At the same time, almost 200,000 new cases of COVID-19 were registered in the United States, according to the quoted source. This was the second day in a row that the daily threshold of 2,000 deaths was exceeded.
The last time the death toll exceeded 2,400 in a single day was in early May, in the midst of a health crisis in the United States.
Faced with a new outbreak of the epidemic, which is in the “exponential” phase in the United States according to health authorities, many states have imposed restrictions, one after another, despite the arrival of the winter holiday season.
Thanksgiving is a big holiday in the United States, for many more important than Christmas, when friends and families gather around the traditional stuffed turkey.
Without banning travel, the American Centers for Disease Control and Prevention (CDC) has for the first time asked Americans not to travel for the holiday.
The United States, the country most affected by the COVID-19 pandemic in absolute terms, has a total of more than 12.7 million cases and 262,080 deaths.
However, the United States Supreme Court has ruled in favor of religious organizations in a dispute over COVID-19 restrictions imposed by New York State Governor Andrew Cuomo, which limited the number of participants in religious services, CNN reports.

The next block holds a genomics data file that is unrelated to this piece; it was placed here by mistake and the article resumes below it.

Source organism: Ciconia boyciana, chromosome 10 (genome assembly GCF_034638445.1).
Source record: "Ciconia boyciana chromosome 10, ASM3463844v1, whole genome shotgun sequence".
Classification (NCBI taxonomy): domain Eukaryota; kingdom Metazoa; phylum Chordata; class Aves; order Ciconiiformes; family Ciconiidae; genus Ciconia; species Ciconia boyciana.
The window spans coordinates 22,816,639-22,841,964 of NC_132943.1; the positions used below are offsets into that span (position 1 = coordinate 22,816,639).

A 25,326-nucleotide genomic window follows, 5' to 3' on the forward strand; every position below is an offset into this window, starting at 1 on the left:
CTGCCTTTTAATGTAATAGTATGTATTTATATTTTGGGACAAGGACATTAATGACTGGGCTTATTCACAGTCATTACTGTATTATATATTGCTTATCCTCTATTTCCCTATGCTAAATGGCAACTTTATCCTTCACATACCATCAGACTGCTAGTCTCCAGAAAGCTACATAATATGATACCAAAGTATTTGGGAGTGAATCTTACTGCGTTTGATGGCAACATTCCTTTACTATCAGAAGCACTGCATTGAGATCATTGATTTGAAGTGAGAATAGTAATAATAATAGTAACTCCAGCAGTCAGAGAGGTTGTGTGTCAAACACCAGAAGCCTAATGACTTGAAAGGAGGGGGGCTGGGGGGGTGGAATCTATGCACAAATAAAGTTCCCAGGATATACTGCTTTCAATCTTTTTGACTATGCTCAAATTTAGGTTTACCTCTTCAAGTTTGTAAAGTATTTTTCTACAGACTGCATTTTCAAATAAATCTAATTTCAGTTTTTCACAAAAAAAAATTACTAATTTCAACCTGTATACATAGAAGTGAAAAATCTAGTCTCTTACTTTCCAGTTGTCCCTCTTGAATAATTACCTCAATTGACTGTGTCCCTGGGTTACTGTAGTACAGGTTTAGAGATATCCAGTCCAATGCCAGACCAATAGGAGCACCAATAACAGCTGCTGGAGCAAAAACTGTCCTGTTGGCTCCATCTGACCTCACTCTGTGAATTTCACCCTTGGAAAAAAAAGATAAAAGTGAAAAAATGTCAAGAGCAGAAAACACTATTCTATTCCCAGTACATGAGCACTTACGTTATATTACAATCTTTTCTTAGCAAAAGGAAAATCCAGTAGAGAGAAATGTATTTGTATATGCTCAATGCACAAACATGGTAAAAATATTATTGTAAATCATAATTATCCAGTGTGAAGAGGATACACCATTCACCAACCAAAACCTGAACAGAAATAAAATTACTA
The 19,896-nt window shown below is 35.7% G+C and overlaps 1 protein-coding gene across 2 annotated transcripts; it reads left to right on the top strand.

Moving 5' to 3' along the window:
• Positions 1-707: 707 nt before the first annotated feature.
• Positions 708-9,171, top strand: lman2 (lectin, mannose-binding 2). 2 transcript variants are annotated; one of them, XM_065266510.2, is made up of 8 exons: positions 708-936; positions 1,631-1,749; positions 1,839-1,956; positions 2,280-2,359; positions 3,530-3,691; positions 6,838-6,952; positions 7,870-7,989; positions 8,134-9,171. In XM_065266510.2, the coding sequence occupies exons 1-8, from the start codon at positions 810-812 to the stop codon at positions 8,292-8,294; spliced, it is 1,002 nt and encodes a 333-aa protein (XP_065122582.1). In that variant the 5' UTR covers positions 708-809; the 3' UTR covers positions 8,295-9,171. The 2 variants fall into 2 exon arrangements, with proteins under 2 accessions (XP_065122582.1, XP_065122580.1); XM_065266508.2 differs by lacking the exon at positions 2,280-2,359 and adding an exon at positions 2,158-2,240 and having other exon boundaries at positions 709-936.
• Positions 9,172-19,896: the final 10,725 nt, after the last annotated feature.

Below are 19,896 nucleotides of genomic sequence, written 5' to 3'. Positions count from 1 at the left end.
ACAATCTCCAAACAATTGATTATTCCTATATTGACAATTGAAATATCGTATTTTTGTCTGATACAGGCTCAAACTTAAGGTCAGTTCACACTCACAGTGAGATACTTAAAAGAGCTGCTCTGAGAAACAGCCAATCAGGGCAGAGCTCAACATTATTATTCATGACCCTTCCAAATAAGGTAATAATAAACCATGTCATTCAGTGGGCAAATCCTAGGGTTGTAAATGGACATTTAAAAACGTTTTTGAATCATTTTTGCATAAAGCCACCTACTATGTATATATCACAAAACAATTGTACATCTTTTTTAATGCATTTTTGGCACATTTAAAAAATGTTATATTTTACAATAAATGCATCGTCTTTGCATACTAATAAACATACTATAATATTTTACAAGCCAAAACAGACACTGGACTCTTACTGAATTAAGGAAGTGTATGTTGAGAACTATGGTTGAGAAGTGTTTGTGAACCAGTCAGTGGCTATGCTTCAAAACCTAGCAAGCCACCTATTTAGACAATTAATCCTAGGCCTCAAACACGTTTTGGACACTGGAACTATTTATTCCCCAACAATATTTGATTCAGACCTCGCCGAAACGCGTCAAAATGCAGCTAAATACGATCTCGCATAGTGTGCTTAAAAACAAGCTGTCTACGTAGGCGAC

In a 5-vote decision, Judge Amy Coney Barrett, recently appointed by President Donald Trump, joined Conservative judges in the majority opinion while Chief Justice Justin Roberts voted alongside the three Liberals of the Court.
The decision blocks an order by Governor Cuomo that participation in religious services was limited to 10 and 25 parishioners, respectively, giving rise to a complaint by the Catholic Diocese of New York and Agudath Israel, according to NBC News.
New York State has defended itself by saying that restrictions on places of worship have already been relaxed.
The majority opinion notes that the restrictions would violate religious freedom and are not neutral because they “impose a particularly harsh treatment on places of worship.”
Although religious institutions would be affected, businesses listed as essential could receive as many people as they want, according to the court, and the list includes acupuncture salons and other facilities that judges say are not essential.
The Court also notes that there is no evidence that the complainant organizations contributed to the spread of COVID-19.
Chief Justice Justin Roberts expressed a separate opinion, saying he did not see the need for this decision as the authorities have already reviewed the measures and the places of worship that have brought the action can already hold services up to 50% of capacity.
Liberal judges Sonia Sotomayor and Elena Kagan noted that admitting the complaint “will only exacerbate the nation’s suffering.”